Is Hyland Hills charging $20 just for parking? Yes and no

Hyland Hills Ski Area enters the 2015-16 season with a new chalet and other improvements, thanks to a $14 million overhaul. But it’s also facing criticism for imposing a fee at a parking lot.

A post on, for example, lambasted the Three Rivers Park District, which owns and operates Hyland, for setting “the record for the most ridiculous parking fee to vertical rise ratio in the world.” It also mocks the district for its work to “suck money off of naive soccer moms and Maserati dads,” and putting young customers who drive themselves out of luck.

The parking fee for the lot, near the chalet, is $20.

At first blush, it seems ridiculous, not to mention outrageous. It’s certainly more than you’d pay to park ($0) at the other local ski areas. But there’s more to the story than simple outrage, and getting there requires a consideration of some facts.

The most obvious fact is that Hyland has a very small footprint. Its parking lot is small, and landlocked, meaning there’s not much room to expand it.So crowd control can be a problem. Hence, the fee.

The fee applies only during the peak times: after 2 p.m on weekdays, on weekends, and on holidays. If you don’t want to pay the fee, then you can park in a nearby shuttle lot and take a quick bus ride to the chalet — which is probably what you’ve been doing in years past anyway.

Parking at the chalet has long been so scarce that the park district has regularly used a shuttle bus system to deal with overflow. The main overflow lot, called the Normandale lot, has more than double the spots of the chalet lot, and using it has traditionally been a part of the Hyland experience. (On extremely busy days, Hyland has even shuttled people from a lot by Bush Lake, a two-mile ride on a winding and hilly road.)

Before this season, if you wanted to snag a spot near the chalet during peak times, you had to drive around until a spot opened up. The result of lots of people doing this was congestion in the lot and increased traffic on Chalet Road, which leads into the lot. The latter phenomenon displeased both neighborhood residents (the chalet is at the end of a dead-end road) and city officials. By encouraging people to park in the Normandale lot, the new system should reduce both problems.

By changing to a pay system, the park district changes the logic of allocating spots at the chalet. Before, parking was on a first-come-first-serve basis. During off-peak times, that was not a problem. But during peak times, you would see a queue of cars waiting to get into a close-in spot. Any decent economist could tell you that if you see a line of people, that’s a sign that the price of whatever is being served (in this case, a parking spot) is too low. (If in fact $20 is too high, the lot will be unused and everyone will use either a drop-off option or use the shuttle. It’s likely that the park district would then lower the fee.)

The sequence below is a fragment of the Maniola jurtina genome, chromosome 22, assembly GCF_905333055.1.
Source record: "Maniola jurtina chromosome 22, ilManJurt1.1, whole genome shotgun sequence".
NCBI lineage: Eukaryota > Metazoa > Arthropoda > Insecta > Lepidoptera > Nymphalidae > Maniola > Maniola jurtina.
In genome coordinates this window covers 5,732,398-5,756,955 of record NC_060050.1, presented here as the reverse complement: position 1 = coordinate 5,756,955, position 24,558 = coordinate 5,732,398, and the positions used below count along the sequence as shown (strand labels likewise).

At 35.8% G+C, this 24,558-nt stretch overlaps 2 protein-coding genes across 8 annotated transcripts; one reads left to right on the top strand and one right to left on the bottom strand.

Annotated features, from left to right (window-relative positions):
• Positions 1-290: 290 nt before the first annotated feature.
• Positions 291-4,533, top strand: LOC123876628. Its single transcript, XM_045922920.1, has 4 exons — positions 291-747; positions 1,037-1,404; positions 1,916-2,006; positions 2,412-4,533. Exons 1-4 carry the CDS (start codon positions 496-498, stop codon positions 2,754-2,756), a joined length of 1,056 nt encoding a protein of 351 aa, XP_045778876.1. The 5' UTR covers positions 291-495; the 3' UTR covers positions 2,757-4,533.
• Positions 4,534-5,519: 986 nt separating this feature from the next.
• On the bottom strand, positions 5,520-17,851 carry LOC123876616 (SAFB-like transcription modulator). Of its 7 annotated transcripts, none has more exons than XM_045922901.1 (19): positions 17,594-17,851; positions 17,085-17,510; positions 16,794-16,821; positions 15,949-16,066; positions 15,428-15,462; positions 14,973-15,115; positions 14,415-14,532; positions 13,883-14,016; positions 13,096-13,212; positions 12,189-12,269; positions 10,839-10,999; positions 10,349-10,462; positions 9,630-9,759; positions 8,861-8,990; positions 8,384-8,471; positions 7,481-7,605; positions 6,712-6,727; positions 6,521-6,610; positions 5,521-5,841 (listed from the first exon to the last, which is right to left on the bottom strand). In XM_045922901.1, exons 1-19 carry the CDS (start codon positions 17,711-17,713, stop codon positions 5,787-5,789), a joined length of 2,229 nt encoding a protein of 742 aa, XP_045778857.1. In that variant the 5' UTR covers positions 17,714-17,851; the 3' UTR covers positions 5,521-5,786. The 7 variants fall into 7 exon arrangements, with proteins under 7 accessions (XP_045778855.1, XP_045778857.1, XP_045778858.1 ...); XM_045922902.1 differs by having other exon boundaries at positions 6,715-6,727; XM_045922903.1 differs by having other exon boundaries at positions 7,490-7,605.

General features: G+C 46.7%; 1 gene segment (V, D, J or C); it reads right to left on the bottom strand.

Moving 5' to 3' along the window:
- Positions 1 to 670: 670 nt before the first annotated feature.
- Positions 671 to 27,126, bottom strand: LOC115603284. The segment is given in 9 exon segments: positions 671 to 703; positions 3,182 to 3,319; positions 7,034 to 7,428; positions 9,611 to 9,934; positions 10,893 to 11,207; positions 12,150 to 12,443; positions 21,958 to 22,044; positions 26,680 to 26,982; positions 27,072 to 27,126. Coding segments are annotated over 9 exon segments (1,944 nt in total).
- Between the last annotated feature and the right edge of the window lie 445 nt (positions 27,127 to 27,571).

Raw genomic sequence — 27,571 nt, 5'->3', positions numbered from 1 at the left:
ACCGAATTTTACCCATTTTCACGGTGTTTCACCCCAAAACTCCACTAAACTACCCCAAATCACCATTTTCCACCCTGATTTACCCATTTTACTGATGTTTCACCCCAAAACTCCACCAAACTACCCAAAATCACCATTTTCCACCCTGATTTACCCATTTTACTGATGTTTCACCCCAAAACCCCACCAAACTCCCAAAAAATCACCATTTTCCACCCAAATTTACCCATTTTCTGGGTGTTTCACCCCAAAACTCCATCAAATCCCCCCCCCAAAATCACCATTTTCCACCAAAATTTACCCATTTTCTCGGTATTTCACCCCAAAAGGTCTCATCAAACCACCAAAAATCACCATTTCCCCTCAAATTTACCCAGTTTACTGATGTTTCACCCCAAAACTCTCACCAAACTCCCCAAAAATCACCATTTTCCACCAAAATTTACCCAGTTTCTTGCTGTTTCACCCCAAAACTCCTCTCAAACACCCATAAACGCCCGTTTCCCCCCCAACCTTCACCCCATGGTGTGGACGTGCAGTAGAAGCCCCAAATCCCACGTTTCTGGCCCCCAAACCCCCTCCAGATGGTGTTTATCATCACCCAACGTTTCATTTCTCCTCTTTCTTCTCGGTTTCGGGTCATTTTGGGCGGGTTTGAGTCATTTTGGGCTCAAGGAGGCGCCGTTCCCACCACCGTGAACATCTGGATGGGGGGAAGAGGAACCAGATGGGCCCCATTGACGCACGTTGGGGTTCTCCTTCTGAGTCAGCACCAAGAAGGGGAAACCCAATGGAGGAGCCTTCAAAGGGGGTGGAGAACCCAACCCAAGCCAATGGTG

The pay system, by contrast, operates on the value proposition: If you place sufficient value on parking near the chalet, you pay; if you don’t, you park and take the shuttle. And if these are Maserati parking spots, as the NewSchool writer mentioned, you also might call them a (voluntary) tax on the wealthy — something that is not exactly unheard of in Minnesota.

As newly configured, the parking lot at the chalet has three areas: A drop-off zone for personal vehicles, a drop-off zone for buses, and paid parking spots. Fred Seymour, director of alpine services for the park district, says that the new setup helps separate out the separate functions served by these areas.

The new parking system uses a machine to dispense tickets, as is the case with many parking lots elsewhere.

When the buses are scheduled to run, they run on a continual basis, said Seymour. And on the few times that I’ve visited Hyland during a peak period, I haven’t had to wait long for a bus.

The chalet lot now has 167 parking spots available, with 20 reserved as handicapped spots under the Americans With Disabilities Act. (People with a handicap license plate can park free of charge.) The Normandale Lot has 359 total spots (eight spots are handicapped spots).


One thought on “Is Hyland Hills charging $20 just for parking? Yes and no

  1. Pingback: Hyland Hills parking lots overview | Twin Cities Ski & Ride: Minneapolis-St. Paul

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